Reese’s Pieces
If you think designer duds just need a label and a high price tag, think again. “Luxury is a state of mind,â€?muses designer and Detroit native Tracy Reese. But she is also quick to point out that luxury doesn’t need to be expensive—and her line (which is at a self-described “reasonable price pointâ€?)—is proof. “It has to be something that brings you joy and bliss. It can be everything from a covered button to an intricately embellished velvet dress,â€? she says. Inspired by a tapestry of experience and hard work, Reese shows wisdom beyond her years. But this should come as no surprise; her first fashion icon was her grandmother.

Reese’s “state of mindâ€? design philosophy reflects a cosmopolitan spirit: her fall 2005 collection was inspired by Raoul Dufy and Edouard Vuillard, as well as London’s Edwardian and Victorian eras. With true European sensibility, she seamlessly blends old and new worlds without minimalizing either. It’s this organic fusion that makes a brand accumulate value. If, as auction expert Warner says, “continuing value is attributed to how the company producing the items manages its brand,â€? then Reese is a designer “do.â€?

Sui-te Emotion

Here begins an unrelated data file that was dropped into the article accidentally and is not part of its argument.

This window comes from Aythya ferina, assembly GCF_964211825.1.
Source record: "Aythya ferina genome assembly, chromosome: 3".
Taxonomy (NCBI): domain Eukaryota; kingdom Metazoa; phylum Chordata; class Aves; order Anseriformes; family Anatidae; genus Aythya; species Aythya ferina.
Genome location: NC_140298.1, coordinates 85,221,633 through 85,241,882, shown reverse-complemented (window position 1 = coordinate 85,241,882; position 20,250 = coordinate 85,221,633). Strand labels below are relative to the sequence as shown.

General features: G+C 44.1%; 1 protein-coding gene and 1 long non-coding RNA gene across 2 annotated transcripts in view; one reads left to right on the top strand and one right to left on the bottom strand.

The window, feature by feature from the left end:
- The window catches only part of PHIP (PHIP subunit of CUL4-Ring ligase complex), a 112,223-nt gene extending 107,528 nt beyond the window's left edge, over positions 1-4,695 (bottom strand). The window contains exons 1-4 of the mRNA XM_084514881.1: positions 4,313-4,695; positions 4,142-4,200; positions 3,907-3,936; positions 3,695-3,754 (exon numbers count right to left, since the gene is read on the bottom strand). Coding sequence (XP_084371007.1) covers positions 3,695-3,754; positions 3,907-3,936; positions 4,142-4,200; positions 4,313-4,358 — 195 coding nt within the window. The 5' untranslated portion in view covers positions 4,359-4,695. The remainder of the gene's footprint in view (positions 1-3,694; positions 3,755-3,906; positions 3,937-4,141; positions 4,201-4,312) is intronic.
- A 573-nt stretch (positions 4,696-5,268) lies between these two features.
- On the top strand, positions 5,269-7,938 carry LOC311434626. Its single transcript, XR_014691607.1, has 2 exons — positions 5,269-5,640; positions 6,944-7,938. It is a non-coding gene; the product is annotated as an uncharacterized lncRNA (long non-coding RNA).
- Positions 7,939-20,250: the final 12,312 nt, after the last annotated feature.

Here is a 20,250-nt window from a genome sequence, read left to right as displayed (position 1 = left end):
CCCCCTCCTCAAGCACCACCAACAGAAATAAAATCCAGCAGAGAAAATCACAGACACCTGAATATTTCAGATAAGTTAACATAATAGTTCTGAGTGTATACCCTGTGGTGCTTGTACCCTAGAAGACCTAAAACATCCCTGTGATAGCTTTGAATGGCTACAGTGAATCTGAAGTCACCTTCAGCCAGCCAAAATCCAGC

You would never know it from her Cheshire Cat smile or her coy curtsey after every show, but Michigan-born designer Anna Sui is all rock-n-roll. Deemed the “sorceress of New York’s fashion scene,â€? she finds fashionistas rallying behind her saucy apparel. She puts her heart on her sleeve and isn’t afraid to play. “By keeping my price points lower, I feel I can have a little more fun with my collection,â€? she says. Sometimes “if the clothes are really expensive, it’s more like an investment, more serious.â€? Instead of loving the process, it’s easy for designers to get caught up in the marketing and selling points of their work. But catering to an editor just isn’t her style. Instead, finds many of her best ideas by looking back. “I’m so lucky because I am able to use whatever I’m interested in at any particular moment: exhibitions, books, movies, music and travel.â€? So the next time you’re tempted to pass by the Art Institute to get to the sale at Barney’s, don’t move so quickly. Sui says, “I learn a lot by looking at vintage clothing in flea markets and museum exhibitions. I’ve always been interested in embellishments: embroideries, appliqués, beading, trims and buttons.â€? Sui makes smart sexy. As she says, “I like mixing night with day, like wearing sequins to the office with jeans. I think that’s very rock-n-roll.â€? Sui’s eclectic elegance evokes the spirit of designer duds: a rock-on attitude that’s never afraid to face the music.